Google’s emissions surge by 48pc amid AI boom

   2024-07-03 10:07

Google has noted that the rapid advancement of AI has brought attention to the tech’s energy consumption and said it ‘won’t be easy’ to reach its net-zero 2030 goal.

Google’s carbon emissions have grown by nearly 50pc compared to 2019 levels, highlighting the energy concerns associated with the global focus on AI technology.

That’s according to the tech giant’s latest environmental report, which showed the company’s total greenhouse gas (GHG) emissions for 2023 were the equivalent of 14.3m tonnes of CO2 – a 13pc increase compared to 2022.

Google attributed this increase to a rise in energy consumed by its data centres and supply chain emissions – the company’s data centre electricity consumption grew by 17pc last year. But the company also claimed that its data centres maintained a “100pc global renewable energy match”.

In its report, Google referenced estimates from the International Energy Agency (IEA) that data centres account for between 1pc and 1.5pc of global electricity demand. The search giant noted that the rapid advancement of AI has “brought necessary increased attention to its energy consumption and resource demands”.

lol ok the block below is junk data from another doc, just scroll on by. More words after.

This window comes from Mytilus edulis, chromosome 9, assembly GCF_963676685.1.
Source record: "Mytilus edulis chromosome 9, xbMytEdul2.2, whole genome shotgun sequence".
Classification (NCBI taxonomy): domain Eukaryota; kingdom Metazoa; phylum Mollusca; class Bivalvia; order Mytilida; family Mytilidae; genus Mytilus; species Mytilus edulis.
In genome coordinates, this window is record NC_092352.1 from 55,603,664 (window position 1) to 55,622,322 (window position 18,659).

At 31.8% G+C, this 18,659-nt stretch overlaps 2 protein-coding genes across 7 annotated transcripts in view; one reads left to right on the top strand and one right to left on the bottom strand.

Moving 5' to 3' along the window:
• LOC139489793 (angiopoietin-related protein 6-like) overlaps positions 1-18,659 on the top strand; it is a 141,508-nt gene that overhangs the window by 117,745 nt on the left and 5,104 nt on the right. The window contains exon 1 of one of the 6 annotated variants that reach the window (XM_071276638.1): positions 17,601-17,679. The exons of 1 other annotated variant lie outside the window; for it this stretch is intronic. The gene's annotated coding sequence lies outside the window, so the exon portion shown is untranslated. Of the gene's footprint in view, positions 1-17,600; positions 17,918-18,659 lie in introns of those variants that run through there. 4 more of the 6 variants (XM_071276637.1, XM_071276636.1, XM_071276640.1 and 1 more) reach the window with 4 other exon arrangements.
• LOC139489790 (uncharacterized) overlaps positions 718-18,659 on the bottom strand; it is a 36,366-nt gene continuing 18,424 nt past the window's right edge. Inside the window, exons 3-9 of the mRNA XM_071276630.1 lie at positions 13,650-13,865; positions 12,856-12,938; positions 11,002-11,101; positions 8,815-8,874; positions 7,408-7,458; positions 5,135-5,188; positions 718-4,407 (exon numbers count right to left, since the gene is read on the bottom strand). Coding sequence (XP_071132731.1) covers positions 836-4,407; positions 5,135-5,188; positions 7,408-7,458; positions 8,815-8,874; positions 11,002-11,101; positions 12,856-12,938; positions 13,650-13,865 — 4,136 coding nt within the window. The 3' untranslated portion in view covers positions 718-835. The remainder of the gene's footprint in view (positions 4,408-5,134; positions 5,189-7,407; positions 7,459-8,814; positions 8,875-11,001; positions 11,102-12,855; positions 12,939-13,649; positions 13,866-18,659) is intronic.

“Overall, our total GHG emissions increased by 13pc – highlighting the challenge of reducing emissions while compute intensity increases and we grow our technical infrastructure investment to support this AI transition,” Google said. “Predicting the future environmental impact of AI is complex and evolving, and our historical trends likely don’t fully capture AI’s future trajectory.”

The rise in emissions marks a new challenge for the company’s goal to reach net zero emissions by 2030. Google described the goal as “extremely ambitious” and said that it “won’t be easy”. But the tech giant also claimed that AI can play a “critical enabling role” in helping the world to reach a “low-carbon future” by aiding in tasks such as weather prediction, optimising energy use, data analysis and monitoring capabilities.

The rapid growth of data centres

There have been growing concerns about the rise of data centres, which are vital to feed powerful AI models with vast amounts of data.

An IEA report from earlier this year warned that the electricity consumption from data centres, AI and the cryptocurrency sector could double by 2026. This report predicts that data centres could be equivalent to the entire electricity consumption of Japan by 2026 – a country with a population of more than 123m.

Meanwhile, Google is continuing to expand its data centre empire and recently revealed plans to expand its capacity in Dublin’s Grange Castle Business Park, where it already has two data centres.

The strain of data centres on Ireland’s energy grid has been a concern for years now, as data centres are predicted to consume nearly a third of Ireland’s total electricity by 2026.

In 2022, South Dublin County Council voted to ban any further data centre developments and claimed there was a lack of capacity in the region. But this decision was ordered to be reversed later that year by the Irish Government. Various data centres have been granted planning permission in south Dublin since then.

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